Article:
05 July 2021

The Verge: “Windows 11 is a new and refreshing approach to an old and familiar home”

The biggest changes you’ll find in Windows 11 will be immediately obvious. A new Start menu appears alongside a taskbar that’s centered. It’s clear Microsoft has taken cues from macOS, Chrome OS, and even Android and iOS here. Gone are the Live Tiles with their widget-like information, replaced instead with a launcher and your recent documents and files. I’m a big fan of this new Start menu, and I think it acts as the front door that invites you to explore a refreshed and simplified version of Windows.

Another obvious change to Windows 11 is the new Widgets section. While Microsoft added a weather widget to the taskbar in Windows 10, it has now been shifted into a dedicated section that flies out from the left-hand side of the screen. This reminds me a lot of Windows Vista, but these widgets can’t be dragged and dropped onto your desktop and pinned elsewhere.

Tom Warren

It feels unfair to judge a design based on short video of a beta version, but I keep finding reasons to dislike this new Windows 11 design. The Start menu looks terribly cramped and generic. In Windows 10 you could opt for a full screen menu, resize tiles, create groups of tiles and folders to organize them better – these options are seemingly gone from the new OS version, along with the ability to move the taskbar to the side or top of the desktop. Simplification? More like senseless dumbing down…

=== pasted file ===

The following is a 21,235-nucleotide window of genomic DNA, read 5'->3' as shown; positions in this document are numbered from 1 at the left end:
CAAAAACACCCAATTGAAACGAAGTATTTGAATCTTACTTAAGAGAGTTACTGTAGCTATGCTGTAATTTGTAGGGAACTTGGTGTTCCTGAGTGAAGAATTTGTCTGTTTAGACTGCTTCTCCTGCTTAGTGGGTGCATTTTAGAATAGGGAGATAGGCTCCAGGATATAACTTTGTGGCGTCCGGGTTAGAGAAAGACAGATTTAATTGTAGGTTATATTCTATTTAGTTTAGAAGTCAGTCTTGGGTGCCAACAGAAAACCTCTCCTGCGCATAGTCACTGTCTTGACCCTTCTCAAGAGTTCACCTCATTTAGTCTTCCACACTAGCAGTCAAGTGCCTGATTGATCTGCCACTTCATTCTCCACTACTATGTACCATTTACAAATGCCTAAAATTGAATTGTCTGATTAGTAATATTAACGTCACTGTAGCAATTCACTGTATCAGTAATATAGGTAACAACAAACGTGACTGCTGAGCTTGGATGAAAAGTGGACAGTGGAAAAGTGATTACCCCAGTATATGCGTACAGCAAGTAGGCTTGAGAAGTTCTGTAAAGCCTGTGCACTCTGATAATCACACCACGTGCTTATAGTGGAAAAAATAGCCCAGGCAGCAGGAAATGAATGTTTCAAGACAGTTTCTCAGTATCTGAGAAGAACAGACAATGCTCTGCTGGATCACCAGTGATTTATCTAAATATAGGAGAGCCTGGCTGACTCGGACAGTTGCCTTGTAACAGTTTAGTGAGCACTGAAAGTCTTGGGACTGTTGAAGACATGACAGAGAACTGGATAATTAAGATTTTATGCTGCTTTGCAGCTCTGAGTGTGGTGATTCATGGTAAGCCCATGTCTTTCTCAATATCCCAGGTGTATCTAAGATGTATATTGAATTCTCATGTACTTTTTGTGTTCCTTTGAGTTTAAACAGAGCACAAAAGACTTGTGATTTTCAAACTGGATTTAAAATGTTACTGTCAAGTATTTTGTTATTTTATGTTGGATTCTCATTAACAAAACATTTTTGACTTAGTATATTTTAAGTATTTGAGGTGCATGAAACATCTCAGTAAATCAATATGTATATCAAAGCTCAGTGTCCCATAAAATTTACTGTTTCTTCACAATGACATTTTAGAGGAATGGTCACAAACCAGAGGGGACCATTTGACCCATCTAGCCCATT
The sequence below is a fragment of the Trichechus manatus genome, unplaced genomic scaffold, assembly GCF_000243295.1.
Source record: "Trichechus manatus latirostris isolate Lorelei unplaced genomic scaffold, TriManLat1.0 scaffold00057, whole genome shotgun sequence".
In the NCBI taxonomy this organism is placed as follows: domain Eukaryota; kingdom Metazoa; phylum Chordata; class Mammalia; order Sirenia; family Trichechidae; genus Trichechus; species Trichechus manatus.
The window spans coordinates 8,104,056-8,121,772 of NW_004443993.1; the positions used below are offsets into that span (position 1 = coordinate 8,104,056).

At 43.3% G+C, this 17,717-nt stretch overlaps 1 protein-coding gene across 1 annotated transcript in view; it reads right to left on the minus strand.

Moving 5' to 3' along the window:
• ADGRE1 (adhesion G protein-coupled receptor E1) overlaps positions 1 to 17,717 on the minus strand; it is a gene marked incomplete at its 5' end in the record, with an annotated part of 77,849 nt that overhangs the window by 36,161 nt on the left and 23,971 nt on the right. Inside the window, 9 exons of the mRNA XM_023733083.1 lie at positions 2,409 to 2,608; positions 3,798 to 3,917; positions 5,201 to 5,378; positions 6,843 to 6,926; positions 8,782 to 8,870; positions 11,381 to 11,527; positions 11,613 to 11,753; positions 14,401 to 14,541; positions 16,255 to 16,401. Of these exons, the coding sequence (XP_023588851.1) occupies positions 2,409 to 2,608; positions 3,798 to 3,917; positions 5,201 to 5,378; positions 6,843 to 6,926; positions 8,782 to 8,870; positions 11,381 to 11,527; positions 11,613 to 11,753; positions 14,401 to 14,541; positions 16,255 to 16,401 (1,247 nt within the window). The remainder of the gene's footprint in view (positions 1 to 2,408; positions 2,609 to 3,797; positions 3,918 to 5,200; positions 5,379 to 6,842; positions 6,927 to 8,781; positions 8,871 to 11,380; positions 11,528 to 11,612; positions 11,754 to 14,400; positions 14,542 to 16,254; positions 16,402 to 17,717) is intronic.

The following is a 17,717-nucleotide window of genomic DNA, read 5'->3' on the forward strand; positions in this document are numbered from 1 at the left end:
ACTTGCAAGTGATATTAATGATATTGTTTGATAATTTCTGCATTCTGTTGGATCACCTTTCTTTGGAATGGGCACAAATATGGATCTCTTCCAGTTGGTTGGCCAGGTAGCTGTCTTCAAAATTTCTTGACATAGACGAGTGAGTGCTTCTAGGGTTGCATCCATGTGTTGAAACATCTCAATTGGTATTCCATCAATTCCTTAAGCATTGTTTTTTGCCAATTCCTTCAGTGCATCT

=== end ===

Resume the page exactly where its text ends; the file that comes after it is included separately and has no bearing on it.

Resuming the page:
Windows 11 beta deep dive: new design, dark mode, and Start menu

Speaking of ‘simplification’, if I understand correctly, the widgets replacing Live Tiles are placed in a separate section with its own button on the taskbar… That’s right, Microsoft is ‘simplifying’ the Start Menu by… adding another menu! That a dumb solution to a non-existent problem; if users were that bothered by the few active Live Tiles, they could have simply unpinned them from Start.

Another odd design decision is the subtle shading of the title bars, officially called ‘Mica material’, incorporating theme and desktop wallpaper to paint the background of long-lived windows such as apps and settings. It is intended to create visual hierarchy, but to me it manages to instead confuse it: when an active windows sits on top of other windows, not directly above the wallpaper, Mica still mirrors the wallpaper, not the window directly below the active one. Thus, the impression is that the current window is nearer to the desktop than the other inactive windows, which should in theory sit between the focused window and the desktop.

Update: More people are starting to notice the many small ways in which the upcoming version of Windows is worse than the current one:

Post a Comment